Born OTD in 1914, English poet, novelist and screenwriter, Laurie Lee. A moving, never-before-published portrait of the landscape that shaped the life of Laurie Lee, the beloved author of Cider With Rosie’. Before I left the valley I thought everywhere was like this. Then I went away for 40 years and when I came back I realized that nowhere was like this. ‘Laurie Lee walked out of his childhood village one summer morning to travel the world, but he was always drawn back to his beloved Slad Valley, eventually returning to make it his home.

In this portrait of his Cotswold home, Laurie Lee guides us through its landscapes, and shares memories of his village … More

An unnamed narrator, recently bereaved, travels to Olevano, a small village south-east of Rome. It is winter, & from her temporary residence on a hill between village & cemetery, she embarks on walks & outings, exploring the banal & the sublime with equal dedication & intensity. Seeing, describing, naming the world around her is her way of redefining her place within it. Written in a rich & poetic style, Grove is an exquisite novel of grief, love & landscapes.

‘The language and atmosphere is again redolent of Kinsky‚Äôs compatriot WG Sebald, the much-missed psychogeographer. With Grove, she has reached … More

Solnit became an Irish citizen in 1986 thanks to some “fancy detective work” by an uncle who tracked down her mother’s Irish roots. “I’ve been in hybrid California, world capital of amnesia, nearly all my life,” she says. The new passport gives her an opportunity to explore notions of identity, memory and travel as a stranger in a strange land. Although ostensibly a travelogue, Solnit’s wonderfully discursive text ranges far and wide, through the geography and history of Ireland, tourism, migration and travel. Descriptions of places and people segue into brilliant meditations on metaphor, exile and nomadism.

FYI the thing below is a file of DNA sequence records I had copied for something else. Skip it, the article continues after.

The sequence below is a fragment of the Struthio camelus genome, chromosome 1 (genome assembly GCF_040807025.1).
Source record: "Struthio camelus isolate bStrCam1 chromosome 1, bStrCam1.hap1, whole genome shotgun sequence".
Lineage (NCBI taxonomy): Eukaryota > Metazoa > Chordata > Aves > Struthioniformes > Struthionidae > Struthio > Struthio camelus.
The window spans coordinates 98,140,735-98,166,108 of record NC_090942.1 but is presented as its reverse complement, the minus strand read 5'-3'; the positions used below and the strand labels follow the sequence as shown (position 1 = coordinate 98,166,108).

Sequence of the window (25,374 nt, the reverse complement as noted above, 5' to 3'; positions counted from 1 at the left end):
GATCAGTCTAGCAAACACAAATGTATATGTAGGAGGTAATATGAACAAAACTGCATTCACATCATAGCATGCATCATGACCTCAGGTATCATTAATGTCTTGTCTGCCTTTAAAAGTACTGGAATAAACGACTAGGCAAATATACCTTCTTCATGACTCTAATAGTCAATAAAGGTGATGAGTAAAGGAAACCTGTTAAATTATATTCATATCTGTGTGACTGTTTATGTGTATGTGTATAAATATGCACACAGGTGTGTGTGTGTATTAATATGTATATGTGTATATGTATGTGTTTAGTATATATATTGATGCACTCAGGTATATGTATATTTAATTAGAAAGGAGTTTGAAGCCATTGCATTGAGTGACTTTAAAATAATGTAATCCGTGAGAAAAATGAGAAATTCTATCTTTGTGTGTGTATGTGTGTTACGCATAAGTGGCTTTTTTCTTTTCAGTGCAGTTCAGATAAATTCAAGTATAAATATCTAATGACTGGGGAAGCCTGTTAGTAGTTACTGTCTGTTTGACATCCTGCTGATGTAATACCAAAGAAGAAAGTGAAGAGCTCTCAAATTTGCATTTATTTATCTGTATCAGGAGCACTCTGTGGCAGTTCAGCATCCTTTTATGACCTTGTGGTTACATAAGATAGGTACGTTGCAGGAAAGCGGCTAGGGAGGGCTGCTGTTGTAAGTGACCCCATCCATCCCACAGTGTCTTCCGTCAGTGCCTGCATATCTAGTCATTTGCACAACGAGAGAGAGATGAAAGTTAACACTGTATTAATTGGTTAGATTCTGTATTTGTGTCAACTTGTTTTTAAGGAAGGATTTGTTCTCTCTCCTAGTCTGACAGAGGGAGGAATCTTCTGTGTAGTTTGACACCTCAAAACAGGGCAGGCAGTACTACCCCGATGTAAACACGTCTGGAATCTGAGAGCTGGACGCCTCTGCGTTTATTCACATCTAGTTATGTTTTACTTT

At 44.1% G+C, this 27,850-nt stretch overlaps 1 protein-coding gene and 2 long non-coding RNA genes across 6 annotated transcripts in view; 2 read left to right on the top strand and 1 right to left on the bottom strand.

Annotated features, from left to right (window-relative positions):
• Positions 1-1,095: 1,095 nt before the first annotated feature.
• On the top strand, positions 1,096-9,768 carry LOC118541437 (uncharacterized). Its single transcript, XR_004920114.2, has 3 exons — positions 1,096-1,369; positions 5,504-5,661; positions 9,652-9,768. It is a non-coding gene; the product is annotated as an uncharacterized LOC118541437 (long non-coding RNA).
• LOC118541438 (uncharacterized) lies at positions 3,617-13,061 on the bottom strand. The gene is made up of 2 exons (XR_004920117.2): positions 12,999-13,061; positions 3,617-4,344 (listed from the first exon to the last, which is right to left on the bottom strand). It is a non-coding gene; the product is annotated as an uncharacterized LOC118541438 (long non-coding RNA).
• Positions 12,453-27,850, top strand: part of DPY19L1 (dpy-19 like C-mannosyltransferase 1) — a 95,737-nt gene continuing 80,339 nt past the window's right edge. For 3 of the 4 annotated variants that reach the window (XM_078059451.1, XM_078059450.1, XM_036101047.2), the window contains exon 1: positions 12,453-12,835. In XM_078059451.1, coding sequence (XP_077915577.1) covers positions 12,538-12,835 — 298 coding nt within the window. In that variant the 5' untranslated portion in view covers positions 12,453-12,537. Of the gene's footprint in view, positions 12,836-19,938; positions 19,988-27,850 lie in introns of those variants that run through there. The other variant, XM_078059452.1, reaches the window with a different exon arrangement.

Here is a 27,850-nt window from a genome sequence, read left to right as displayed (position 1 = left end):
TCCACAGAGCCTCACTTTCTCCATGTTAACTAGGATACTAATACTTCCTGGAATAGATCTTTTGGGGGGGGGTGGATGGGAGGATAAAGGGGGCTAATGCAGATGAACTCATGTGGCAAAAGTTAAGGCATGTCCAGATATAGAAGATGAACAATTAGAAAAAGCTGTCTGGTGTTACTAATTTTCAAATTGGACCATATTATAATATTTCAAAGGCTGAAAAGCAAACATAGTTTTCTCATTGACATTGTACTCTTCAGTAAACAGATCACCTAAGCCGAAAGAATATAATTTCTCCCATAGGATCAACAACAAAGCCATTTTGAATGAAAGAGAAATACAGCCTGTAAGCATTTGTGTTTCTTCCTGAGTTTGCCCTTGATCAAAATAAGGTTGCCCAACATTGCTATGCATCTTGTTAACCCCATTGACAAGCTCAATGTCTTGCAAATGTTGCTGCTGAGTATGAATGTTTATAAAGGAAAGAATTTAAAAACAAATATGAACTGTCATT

Her meeting with Ireland’s Travellers (“hated, isolated and sometimes admired”) is a painful reminder of the US civil rights issues … More

When Bob Gilbert moved to London’s East End, he began to record the natural world of his new inner city patch. Especially the trees: their history, their stories, the trees’ relationship with people. Bob takes a personal journey of exploration through the generations of trees that have helped shape the London district of Poplar, from the original wildwood through to the street trees of today.

Drawing from history and natural history, poetry and painting, myth and magic, he reveals the hidden influences that lost landscapes … More

Inland from the Wash, on England’s eastern cost, crisscrossed by substantial rivers & punctuated by soaring church spires, are the low-lying, marshy & mysterious Fens. Formed by marine & freshwater flooding, & historically wealthy owing to the fertility of their soils, the Fens of Lincolnshire & Cambridgeshire are one of the most distinctive, neglected & extraordinary regions of England. Francis Pryor has the most intimate of connections with this landscape. For some 40 years he has dug its soils as a working archaeologist – making ground-breaking discoveries about the nature of prehistoric settlement in the area – & raising sheep in the flower-growing country between Spalding & Wisbech.

In The Fens, he counterpoints the history of the Fenland landscape and its transformation – from Bronze age field systems … More